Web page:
home I index I introductions I e-mail I about this site
St Peter, Bramerton
the captions by hovering over the images, and click on them to
see them enlarged.
Bramerton was our last port of call on a day in early February. It was already half past four, and the day's low cloud meant the light was now fading fast, thinning out into monochrome. However, we were not too late to find St Peter open, or to capture the idiosyncracy of the tower. As at Thurton, it is too small for the church against which it stands. Unlike Thurton, the space beneath the tower here has been extended out sideways to form transepts, and there are elaborate traceried altar squints from these transepts into the body of the nave. It is very curious. Looking at the photograph at the top, I did wonder if St Peter had once been a cruciform church, but I think the grey flint area is merely the base of a former tower.
There is a delightful red brick Tudor priest door, and in general you might think this church mainly the work of the century before that, but to step inside is to enter a building that is now almost entirely Victorian inside, a medieval shell containing a 19th century Tractarian church.
I don't know how busy this parish is, but the great lump of the font still had the nativity crib scene on it. Perhaps nobody had noticed - it was so dark inside. DD looked for the lights, but the cupboard was locked, so we had to accustom ourselves to the darkness, and feel our way by flash, so to speak.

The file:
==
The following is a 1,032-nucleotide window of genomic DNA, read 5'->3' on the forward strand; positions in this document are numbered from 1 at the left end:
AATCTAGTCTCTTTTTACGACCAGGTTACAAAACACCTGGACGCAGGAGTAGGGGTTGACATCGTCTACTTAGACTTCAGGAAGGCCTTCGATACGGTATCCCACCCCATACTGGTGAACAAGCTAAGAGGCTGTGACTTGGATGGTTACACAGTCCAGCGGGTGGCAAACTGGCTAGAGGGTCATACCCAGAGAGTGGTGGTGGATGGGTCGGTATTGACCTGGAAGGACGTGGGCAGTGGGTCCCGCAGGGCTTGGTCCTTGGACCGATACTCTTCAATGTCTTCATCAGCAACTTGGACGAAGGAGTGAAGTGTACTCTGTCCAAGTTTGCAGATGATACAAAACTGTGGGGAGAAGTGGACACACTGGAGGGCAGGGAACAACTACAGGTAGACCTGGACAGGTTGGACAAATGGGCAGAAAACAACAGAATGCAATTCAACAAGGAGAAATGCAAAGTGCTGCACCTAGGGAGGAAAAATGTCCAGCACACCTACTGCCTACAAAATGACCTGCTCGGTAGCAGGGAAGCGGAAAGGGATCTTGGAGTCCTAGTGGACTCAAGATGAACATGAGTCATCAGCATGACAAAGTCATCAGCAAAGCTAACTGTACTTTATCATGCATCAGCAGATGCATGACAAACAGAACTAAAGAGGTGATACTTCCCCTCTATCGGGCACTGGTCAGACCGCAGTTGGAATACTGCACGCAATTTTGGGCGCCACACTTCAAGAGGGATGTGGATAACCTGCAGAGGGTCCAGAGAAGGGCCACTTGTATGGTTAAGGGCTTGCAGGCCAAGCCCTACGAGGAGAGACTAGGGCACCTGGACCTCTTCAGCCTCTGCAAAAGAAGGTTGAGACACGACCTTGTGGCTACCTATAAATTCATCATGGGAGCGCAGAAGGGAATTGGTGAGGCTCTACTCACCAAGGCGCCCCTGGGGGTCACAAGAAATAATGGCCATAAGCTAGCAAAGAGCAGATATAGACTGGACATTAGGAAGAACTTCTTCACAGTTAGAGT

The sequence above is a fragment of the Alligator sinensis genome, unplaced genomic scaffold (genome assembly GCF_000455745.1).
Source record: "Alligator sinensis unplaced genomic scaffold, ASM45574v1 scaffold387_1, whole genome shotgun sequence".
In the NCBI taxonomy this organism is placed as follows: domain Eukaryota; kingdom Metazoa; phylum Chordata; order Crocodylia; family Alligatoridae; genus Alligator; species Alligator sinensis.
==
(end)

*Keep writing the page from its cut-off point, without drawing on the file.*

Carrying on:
The chancel with its austere reredos and deep windows overwhelms everything, and is very much of its age. I found it interesting that the glass matches the painting of the pipe organ at the west end. A north transept was part of the restoration, and the deeply coloured glass gave it a real 19th century atmosphere. The woodwork, of course, was all renewed, but it is not without interest (at least, to me - DD scoffed a bit). They have incorporated ironwork into the tops of the bench ends for candles, and also a couple of poppyheads, one of which I am sure is old - it bears two double-headed eagles back to back, and the top of the piece has a candle prick. I found it intriguing, but I'd have to go back on a brighter day to be sure of it.
Simon Knott, February 2005
Amazon commission helps cover the running costs of this site.
home I index I latest I introductions I e-mail I about this site I glossary
links I small print I www.simonknott.co.uk I www.suffolkchurches.co.uk
ruined churches I desktop backgrounds I round tower churches